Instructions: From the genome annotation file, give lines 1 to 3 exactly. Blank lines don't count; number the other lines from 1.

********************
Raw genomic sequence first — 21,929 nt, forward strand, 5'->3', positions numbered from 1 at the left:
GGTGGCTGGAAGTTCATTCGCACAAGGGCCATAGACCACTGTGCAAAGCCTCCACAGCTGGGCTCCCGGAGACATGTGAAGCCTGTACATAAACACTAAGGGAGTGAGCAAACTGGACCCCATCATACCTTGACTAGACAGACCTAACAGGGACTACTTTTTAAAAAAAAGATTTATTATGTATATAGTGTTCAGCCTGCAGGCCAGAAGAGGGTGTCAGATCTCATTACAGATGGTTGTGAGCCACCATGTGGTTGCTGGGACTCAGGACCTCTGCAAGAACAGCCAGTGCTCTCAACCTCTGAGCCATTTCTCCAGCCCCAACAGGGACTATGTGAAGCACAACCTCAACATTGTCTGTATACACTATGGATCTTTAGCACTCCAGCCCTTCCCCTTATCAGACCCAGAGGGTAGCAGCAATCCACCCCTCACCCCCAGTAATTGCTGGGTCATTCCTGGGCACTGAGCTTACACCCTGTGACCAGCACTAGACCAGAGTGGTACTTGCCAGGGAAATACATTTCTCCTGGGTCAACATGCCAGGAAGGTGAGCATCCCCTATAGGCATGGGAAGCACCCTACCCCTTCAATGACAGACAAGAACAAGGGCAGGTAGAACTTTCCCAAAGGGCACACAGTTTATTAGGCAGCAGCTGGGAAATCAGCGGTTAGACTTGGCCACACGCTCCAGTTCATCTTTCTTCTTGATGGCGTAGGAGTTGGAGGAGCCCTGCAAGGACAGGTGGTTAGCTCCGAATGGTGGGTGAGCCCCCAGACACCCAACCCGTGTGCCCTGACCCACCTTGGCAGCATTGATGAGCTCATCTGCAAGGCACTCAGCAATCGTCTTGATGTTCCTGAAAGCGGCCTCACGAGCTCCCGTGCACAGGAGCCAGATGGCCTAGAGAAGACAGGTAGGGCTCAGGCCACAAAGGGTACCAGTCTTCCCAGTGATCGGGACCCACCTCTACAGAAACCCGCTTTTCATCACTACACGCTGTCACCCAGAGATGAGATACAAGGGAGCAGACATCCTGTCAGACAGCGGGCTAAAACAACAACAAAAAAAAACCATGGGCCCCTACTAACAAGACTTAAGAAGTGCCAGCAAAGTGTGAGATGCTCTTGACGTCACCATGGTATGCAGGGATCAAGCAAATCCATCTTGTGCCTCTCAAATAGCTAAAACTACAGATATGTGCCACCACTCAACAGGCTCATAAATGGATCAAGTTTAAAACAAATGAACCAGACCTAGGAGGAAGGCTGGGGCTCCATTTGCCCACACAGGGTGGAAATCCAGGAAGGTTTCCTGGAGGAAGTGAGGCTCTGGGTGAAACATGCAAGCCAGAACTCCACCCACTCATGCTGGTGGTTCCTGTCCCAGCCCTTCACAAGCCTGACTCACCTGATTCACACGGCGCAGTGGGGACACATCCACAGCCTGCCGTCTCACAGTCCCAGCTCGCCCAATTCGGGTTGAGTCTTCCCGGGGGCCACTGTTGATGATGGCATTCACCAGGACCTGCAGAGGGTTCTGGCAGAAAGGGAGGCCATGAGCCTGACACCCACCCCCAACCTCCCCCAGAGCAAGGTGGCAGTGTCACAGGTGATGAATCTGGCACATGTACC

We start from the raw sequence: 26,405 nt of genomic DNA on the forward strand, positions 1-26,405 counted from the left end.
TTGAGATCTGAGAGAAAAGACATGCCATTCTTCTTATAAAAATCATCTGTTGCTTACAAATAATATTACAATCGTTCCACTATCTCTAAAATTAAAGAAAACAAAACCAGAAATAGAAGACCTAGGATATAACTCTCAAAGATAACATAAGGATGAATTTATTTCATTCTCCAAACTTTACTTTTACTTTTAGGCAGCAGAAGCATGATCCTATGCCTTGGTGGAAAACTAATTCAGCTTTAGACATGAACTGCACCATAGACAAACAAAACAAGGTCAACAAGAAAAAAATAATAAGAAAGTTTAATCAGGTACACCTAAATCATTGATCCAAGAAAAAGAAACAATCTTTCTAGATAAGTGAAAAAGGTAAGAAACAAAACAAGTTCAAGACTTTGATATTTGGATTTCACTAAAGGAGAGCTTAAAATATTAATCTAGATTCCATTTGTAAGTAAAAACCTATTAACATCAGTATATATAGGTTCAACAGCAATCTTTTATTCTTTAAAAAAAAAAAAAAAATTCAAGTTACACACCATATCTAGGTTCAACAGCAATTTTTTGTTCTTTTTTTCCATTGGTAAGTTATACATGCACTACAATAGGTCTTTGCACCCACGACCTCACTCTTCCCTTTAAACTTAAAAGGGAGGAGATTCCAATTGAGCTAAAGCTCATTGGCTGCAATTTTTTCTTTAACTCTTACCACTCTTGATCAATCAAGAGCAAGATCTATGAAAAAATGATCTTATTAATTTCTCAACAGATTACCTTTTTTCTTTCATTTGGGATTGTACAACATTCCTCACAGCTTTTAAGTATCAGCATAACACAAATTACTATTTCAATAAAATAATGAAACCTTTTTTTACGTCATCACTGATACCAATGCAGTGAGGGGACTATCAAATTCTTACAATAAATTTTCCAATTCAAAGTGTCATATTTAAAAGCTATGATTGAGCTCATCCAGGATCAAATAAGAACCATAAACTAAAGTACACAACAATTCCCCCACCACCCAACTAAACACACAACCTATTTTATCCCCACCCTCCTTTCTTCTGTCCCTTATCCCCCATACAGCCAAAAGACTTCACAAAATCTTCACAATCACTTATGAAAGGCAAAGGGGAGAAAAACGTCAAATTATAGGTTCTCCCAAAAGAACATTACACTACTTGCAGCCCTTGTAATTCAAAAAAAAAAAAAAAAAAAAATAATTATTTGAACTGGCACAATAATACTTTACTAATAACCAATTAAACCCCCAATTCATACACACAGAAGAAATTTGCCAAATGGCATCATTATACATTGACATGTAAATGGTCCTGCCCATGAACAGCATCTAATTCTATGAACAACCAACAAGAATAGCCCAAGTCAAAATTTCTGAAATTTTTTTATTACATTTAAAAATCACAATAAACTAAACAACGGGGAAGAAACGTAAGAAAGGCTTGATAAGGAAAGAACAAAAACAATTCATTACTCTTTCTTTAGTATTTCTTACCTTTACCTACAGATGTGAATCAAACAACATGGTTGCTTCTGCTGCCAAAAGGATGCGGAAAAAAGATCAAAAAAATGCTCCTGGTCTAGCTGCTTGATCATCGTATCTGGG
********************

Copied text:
Raw genomic sequence first — 21,929 nt, forward strand, 5'->3', positions numbered from 1 at the left:
GGTGGCTGGAAGTTCATTCGCACAAGGGCCATAGACCACTGTGCAAAGCCTCCACAGCTGGGCTCCCGGAGACATGTGAAGCCTGTACATAAACACTAAGGGAGTGAGCAAACTGGACCCCATCATACCTTGACTAGACAGACCTAACAGGGACTACTTTTTAAAAAAAAGATTTATTATGTATATAGTGTTCAGCCTGCAGGCCAGAAGAGGGTGTCAGATCTCATTACAGATGGTTGTGAGCCACCATGTGGTTGCTGGGACTCAGGACCTCTGCAAGAACAGCCAGTGCTCTCAACCTCTGAGCCATTTCTCCAGCCCCAACAGGGACTATGTGAAGCACAACCTCAACATTGTCTGTATACACTATGGATCTTTAGCACTCCAGCCCTTCCCCTTATCAGACCCAGAGGGTAGCAGCAATCCACCCCTCACCCCCAGTAATTGCTGGGTCATTCCTGGGCACTGAGCTTACACCCTGTGACCAGCACTAGACCAGAGTGGTACTTGCCAGGGAAATACATTTCTCCTGGGTCAACATGCCAGGAAGGTGAGCATCCCCTATAGGCATGGGAAGCACCCTACCCCTTCAATGACAGACAAGAACAAGGGCAGGTAGAACTTTCCCAAAGGGCACACAGTTTATTAGGCAGCAGCTGGGAAATCAGCGGTTAGACTTGGCCACACGCTCCAGTTCATCTTTCTTCTTGATGGCGTAGGAGTTGGAGGAGCCCTGCAAGGACAGGTGGTTAGCTCCGAATGGTGGGTGAGCCCCCAGACACCCAACCCGTGTGCCCTGACCCACCTTGGCAGCATTGATGAGCTCATCTGCAAGGCACTCAGCAATCGTCTTGATGTTCCTGAAAGCGGCCTCACGAGCTCCCGTGCACAGGAGCCAGATGGCCTAGAGAAGACAGGTAGGGCTCAGGCCACAAAGGGTACCAGTCTTCCCAGTGATCGGGACCCACCTCTACAGAAACCCGCTTTTCATCACTACACGCTGTCACCCAGAGATGAGATACAAGGGAGCAGACATCCTGTCAGACAGCGGGCTAAAACAACAACAAAAAAAAACCATGGGCCCCTACTAACAAGACTTAAGAAGTGCCAGCAAAGTGTGAGATGCTCTTGACGTCACCATGGTATGCAGGGATCAAGCAAATCCATCTTGTGCCTCTCAAATAGCTAAAACTACAGATATGTGCCACCACTCAACAGGCTCATAAATGGATCAAGTTTAAAACAAATGAACCAGACCTAGGAGGAAGGCTGGGGCTCCATTTGCCCACACAGGGTGGAAATCCAGGAAGGTTTCCTGGAGGAAGTGAGGCTCTGGGTGAAACATGCAAGCCAGAACTCCACCCACTCATGCTGGTGGTTCCTGTCCCAGCCCTTCACAAGCCTGACTCACCTGATTCACACGGCGCAGTGGGGACACATCCACAGCCTGCCGTCTCACAGTCCCAGCTCGCCCAATTCGGGTTGAGTCTTCCCGGGGGCCACTGTTGATGATGGCATTCACCAGGACCTGCAGAGGGTTCTGGCAGAAAGGGAGGCCATGAGCCTGACACCCACCCCCAACCTCCCCCAGAGCAAGGTGGCAGTGTCACAGGTGATGAATCTGGCACATGTACC

We start from the raw sequence: 26,405 nt of genomic DNA on the forward strand, positions 1-26,405 counted from the left end.